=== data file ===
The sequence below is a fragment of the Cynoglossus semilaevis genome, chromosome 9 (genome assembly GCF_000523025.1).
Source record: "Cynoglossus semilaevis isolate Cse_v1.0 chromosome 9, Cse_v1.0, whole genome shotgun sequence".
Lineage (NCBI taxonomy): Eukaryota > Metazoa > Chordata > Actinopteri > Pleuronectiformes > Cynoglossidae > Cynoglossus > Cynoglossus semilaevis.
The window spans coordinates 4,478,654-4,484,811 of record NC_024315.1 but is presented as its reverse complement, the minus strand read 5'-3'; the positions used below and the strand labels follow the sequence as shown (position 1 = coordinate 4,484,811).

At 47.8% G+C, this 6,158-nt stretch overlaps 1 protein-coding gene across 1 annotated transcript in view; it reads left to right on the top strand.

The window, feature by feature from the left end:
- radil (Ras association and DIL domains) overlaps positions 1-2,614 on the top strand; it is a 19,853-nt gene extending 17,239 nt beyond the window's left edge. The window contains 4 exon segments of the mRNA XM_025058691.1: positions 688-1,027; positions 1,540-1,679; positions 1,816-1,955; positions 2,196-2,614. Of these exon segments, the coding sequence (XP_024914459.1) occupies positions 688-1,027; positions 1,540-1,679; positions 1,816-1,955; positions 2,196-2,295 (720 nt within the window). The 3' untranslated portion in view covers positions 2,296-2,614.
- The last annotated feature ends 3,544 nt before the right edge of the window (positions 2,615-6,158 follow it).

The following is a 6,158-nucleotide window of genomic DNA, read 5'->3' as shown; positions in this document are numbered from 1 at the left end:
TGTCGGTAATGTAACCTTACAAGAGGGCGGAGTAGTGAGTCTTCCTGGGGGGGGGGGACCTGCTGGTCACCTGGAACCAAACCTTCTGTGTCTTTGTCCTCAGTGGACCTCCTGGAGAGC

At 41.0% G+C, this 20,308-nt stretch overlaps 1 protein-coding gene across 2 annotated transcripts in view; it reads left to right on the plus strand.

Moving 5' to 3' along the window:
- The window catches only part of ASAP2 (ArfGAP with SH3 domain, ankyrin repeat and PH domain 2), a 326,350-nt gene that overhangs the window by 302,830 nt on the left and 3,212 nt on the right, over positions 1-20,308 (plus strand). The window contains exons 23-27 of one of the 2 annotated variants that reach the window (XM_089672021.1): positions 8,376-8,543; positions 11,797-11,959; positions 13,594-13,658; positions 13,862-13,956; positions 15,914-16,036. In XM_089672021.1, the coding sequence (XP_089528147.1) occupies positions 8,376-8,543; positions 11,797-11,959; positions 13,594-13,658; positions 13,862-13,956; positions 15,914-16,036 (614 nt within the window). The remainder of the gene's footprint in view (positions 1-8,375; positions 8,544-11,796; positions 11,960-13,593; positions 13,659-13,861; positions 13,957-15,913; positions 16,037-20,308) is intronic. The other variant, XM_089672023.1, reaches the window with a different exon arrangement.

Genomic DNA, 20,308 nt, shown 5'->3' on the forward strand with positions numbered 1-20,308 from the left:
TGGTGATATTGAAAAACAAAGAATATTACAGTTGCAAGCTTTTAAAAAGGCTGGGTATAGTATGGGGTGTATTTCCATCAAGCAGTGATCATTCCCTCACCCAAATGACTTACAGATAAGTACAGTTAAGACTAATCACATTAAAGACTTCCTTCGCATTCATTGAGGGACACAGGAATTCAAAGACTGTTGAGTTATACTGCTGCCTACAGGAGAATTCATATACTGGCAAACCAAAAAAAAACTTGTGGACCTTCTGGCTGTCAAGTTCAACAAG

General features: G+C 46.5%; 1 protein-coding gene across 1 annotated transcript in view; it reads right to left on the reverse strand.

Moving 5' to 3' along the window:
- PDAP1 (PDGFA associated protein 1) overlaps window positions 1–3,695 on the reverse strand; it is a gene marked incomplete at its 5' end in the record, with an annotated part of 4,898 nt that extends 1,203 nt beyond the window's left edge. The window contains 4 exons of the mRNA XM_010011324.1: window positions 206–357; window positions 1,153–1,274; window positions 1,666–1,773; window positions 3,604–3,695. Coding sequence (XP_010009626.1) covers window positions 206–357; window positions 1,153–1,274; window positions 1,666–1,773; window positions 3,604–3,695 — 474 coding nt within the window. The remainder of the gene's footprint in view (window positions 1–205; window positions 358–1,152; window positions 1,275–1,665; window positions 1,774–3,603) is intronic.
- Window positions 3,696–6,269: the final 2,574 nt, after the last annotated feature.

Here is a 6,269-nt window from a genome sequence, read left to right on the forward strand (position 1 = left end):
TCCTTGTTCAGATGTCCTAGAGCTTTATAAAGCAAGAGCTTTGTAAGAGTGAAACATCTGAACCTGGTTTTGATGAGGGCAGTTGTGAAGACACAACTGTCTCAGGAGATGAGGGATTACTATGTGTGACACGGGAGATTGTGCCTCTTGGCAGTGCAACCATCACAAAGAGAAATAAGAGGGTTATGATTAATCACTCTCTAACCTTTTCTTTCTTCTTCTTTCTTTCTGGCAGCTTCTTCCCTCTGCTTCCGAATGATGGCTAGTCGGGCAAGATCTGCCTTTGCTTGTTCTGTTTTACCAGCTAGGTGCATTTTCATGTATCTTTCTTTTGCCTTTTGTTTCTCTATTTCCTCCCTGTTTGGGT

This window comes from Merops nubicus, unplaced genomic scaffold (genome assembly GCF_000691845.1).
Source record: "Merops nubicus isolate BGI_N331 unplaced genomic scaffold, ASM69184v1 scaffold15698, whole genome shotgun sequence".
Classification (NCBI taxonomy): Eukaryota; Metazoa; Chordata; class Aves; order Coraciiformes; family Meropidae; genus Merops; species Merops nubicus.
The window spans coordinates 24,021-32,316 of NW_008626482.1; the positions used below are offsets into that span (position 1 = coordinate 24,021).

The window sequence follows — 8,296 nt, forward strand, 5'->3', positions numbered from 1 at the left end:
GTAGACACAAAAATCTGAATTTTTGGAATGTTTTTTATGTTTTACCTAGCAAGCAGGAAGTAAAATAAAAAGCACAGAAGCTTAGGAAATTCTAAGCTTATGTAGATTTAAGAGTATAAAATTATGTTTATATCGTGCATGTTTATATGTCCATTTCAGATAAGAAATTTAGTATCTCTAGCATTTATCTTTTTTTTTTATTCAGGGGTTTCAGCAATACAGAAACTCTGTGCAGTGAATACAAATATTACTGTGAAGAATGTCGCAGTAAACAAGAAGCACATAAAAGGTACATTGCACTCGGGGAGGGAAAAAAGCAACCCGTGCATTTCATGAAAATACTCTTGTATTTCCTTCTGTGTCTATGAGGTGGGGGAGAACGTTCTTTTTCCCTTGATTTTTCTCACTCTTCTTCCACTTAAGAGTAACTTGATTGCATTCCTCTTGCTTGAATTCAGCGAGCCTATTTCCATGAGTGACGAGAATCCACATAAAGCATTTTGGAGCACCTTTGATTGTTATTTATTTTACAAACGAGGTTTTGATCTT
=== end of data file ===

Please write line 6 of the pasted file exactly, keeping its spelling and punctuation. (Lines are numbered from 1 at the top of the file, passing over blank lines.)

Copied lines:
The window, feature by feature from the left end: